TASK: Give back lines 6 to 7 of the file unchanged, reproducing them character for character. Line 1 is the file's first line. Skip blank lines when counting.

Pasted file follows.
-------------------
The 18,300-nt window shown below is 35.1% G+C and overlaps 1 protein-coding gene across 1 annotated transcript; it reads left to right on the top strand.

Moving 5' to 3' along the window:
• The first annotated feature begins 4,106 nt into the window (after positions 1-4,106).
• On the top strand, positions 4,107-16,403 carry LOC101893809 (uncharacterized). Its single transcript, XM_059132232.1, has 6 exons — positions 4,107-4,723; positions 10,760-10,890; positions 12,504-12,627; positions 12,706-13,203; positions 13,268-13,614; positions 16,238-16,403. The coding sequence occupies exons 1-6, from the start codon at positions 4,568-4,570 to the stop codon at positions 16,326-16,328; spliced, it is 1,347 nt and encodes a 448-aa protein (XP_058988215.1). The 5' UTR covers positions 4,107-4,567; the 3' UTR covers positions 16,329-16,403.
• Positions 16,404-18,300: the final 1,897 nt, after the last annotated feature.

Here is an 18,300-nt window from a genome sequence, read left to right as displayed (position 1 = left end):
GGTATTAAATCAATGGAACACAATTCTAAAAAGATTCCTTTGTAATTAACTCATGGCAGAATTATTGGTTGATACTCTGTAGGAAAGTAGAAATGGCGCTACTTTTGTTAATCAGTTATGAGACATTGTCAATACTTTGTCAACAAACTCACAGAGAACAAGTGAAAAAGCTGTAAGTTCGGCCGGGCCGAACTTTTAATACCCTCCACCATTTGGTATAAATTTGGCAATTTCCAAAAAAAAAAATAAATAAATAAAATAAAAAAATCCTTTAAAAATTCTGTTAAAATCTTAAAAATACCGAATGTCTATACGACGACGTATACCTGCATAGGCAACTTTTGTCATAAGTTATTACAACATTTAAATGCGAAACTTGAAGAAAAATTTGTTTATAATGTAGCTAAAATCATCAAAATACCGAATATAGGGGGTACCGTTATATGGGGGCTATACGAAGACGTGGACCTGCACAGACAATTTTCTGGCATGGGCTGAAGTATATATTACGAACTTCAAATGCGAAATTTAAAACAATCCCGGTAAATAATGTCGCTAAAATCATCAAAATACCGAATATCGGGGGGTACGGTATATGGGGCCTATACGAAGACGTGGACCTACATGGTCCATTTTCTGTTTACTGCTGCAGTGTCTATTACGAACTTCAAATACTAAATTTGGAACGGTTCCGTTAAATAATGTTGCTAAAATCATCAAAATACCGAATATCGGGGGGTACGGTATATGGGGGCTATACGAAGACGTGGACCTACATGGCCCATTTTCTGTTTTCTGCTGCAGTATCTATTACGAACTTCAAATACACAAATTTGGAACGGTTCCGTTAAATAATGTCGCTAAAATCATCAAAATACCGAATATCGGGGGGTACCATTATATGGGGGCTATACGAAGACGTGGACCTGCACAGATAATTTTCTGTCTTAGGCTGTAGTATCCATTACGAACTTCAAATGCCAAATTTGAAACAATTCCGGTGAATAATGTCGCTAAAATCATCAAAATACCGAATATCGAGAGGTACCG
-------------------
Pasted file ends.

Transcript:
Here is an 18,300-nt window from a genome sequence, read left to right as displayed (position 1 = left end):
GGTATTAAATCAATGGAACACAATTCTAAAAAGATTCCTTTGTAATTAACTCATGGCAGAATTATTGGTTGATACTCTGTAGGAAAGTAGAAATGGCGCTACTTTTGTTAATCAGTTATGAGACATTGTCAATACTTTGTCAACAAACTCACAGAGAACAAGTGAAAAAGCTGTAAGTTCGGCCGGGCCGAACTTTTAATACCCTCCACCATTTGGTATAAATTTGGCAATTTCCAAAAAAAAAAATAAATAAATAAAATAAAAAAATCCTTTAAAAATTCTGTTAAAATCTTAAAAATACCGAATGTCTATACGACGACGTATACCTGCATAGGCAACTTTTGTCATAAGTTATTACAACATTTAAATGCGAAACTTGAAGAAAAATTTGTTTATAATGTAGCTAAAATCATCAAAATACCGAATATAGGGGGTACCGTTATATGGGGGCTATACGAAGACGTGGACCTGCACAGACAATTTTCTGGCATGGGCTGAAGTATATATTACGAACTTCAAATGCGAAATTTAAAACAATCCCGGTAAATAATGTCGCTAAAATCATCAAAATACCGAATATCGGGGGGTACGGTATATGGGGCCTATACGAAGACGTGGACCTACATGGTCCATTTTCTGTTTACTGCTGCAGTGTCTATTACGAACTTCAAATACTAAATTTGGAACGGTTCCGTTAAATAATGTTGCTAAAATCATCAAAATACCGAATATCGGGGGGTACGGTATATGGGGGCTATACGAAGACGTGGACCTACATGGCCCATTTTCTGTTTTCTGCTGCAGTATCTATTACGAACTTCAAATACACAAATTTGGAACGGTTCCGTTAAATAATGTCGCTAAAATCATCAAAATACCGAATATCGGGGGGTACCATTATATGGGGGCTATACGAAGACGTGGACCTGCACAGATAATTTTCTGTCTTAGGCTGTAGTATCCATTACGAACTTCAAATGCCAAATTTGAAACAATTCCGGTGAATAATGTCGCTAAAATCATCAAAATACCGAATATCGAGAGGTACCG